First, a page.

A Short History of AstroTime.jl
2021-07-30, 19:00–19:30 (UTC), Blue

Time is...complicated. It seems simple enough when you are close to the surface of the Earth and you have a device in your pocket that is constantly connected to atomic clocks. But go to outer space and things get uncomfortable pretty quickly. This talk explores how AstroTime.jl has evolved and how it can help you deal with the intricacies of time such as leap seconds and different time scales. Even if you are neither an astronomer nor an astronaut!

The AstroTime.jl library has been in development since 2013 (originally as part of Astrodynamics.jl). It provides the Epoch type as a replacement and complement to Julia's DateTime. Epoch can handle sub-nanosecond accuracy over a time span several times the age of the universe with support for all commonly used astronomical time scales.

Since its inception, AstroTime.jl has gone through several major design iterations as our understanding of the scope and complexity of the problem domain has grown. The public API on the other hand has remained remarkably stable which is a great testament to Julia's expressive and versatile type system. While AstroTime.jl is built on the solid foundations of the Dates standard library, it also fixes some of the shortcomings of the latter and might also highlight further areas of possible improvement.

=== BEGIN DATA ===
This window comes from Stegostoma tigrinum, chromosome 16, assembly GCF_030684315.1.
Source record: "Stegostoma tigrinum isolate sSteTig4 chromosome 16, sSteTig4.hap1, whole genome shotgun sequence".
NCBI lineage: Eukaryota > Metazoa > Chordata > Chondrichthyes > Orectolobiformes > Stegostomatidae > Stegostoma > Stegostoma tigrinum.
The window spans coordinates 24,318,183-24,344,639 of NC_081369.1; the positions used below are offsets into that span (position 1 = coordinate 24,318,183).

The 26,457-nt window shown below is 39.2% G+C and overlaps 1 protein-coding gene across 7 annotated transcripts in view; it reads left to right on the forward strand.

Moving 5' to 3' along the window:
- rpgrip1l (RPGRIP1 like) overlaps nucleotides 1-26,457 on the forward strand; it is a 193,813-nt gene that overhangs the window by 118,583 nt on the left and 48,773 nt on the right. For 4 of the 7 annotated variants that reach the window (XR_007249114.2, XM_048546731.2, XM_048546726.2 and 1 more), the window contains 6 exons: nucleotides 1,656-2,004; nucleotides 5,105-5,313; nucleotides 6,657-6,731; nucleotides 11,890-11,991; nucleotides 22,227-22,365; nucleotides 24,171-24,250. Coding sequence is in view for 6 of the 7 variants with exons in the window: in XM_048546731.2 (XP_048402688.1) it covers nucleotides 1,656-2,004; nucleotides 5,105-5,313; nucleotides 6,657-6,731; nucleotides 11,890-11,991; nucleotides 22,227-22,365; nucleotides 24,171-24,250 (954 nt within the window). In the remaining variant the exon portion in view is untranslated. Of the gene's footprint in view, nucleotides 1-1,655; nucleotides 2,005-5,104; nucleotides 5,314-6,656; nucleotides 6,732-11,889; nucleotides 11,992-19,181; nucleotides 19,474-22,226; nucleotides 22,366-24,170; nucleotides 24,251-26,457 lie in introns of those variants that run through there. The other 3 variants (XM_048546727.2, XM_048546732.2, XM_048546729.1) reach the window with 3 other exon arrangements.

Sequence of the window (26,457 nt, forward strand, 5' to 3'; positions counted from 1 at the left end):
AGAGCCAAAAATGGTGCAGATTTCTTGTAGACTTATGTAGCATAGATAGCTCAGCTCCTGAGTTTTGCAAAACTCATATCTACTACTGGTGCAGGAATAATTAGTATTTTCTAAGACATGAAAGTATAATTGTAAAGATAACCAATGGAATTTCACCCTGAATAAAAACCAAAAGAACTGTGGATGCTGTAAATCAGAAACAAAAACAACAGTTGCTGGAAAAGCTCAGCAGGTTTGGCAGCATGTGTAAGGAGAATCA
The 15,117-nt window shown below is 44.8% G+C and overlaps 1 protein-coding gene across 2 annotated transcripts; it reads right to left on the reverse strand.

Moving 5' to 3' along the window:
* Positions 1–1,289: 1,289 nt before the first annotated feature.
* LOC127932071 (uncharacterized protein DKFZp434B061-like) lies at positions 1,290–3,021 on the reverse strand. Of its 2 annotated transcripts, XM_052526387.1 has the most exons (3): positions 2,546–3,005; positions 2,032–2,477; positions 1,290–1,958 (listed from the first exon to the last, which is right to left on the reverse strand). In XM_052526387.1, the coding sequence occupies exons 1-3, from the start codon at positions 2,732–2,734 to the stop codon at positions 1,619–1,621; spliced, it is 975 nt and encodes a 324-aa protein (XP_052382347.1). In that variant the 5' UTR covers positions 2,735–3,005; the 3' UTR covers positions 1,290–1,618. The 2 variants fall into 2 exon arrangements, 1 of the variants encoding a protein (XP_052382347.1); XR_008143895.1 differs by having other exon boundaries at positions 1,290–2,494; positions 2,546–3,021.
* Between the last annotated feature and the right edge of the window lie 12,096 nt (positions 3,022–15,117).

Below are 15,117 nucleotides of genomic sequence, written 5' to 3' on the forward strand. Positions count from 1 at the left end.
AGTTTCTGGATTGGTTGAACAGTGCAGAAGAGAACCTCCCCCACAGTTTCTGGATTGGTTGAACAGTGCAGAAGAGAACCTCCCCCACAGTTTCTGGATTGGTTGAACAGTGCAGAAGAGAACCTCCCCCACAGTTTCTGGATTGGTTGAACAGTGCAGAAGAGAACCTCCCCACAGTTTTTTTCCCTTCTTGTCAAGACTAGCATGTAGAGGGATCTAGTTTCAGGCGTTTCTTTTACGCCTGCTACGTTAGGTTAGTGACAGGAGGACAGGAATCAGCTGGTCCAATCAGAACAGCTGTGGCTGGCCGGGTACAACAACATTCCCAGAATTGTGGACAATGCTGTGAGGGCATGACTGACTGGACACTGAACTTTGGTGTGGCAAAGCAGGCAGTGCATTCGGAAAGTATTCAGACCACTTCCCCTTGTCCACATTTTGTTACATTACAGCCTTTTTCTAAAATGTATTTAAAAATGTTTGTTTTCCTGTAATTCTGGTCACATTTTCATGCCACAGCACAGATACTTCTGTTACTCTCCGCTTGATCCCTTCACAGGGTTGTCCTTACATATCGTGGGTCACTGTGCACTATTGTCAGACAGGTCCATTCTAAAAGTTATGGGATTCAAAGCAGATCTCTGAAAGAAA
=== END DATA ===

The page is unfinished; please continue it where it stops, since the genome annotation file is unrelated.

AstroTime.jl was meant to be only a small stepping stone on the way to making Julia a multiplanetary programming language but it has become a great project in its own right. We want to share the journey so far and maybe get you exited about something as mundane as time. Or spacetime, rather, relatively speaking...

I am a mechanical engineer working on ground systems software in the European space industry.

Working on reimagining space exploration with Open Source at JuliaAstro, JuliaSpace, and OpenAstrodynamics.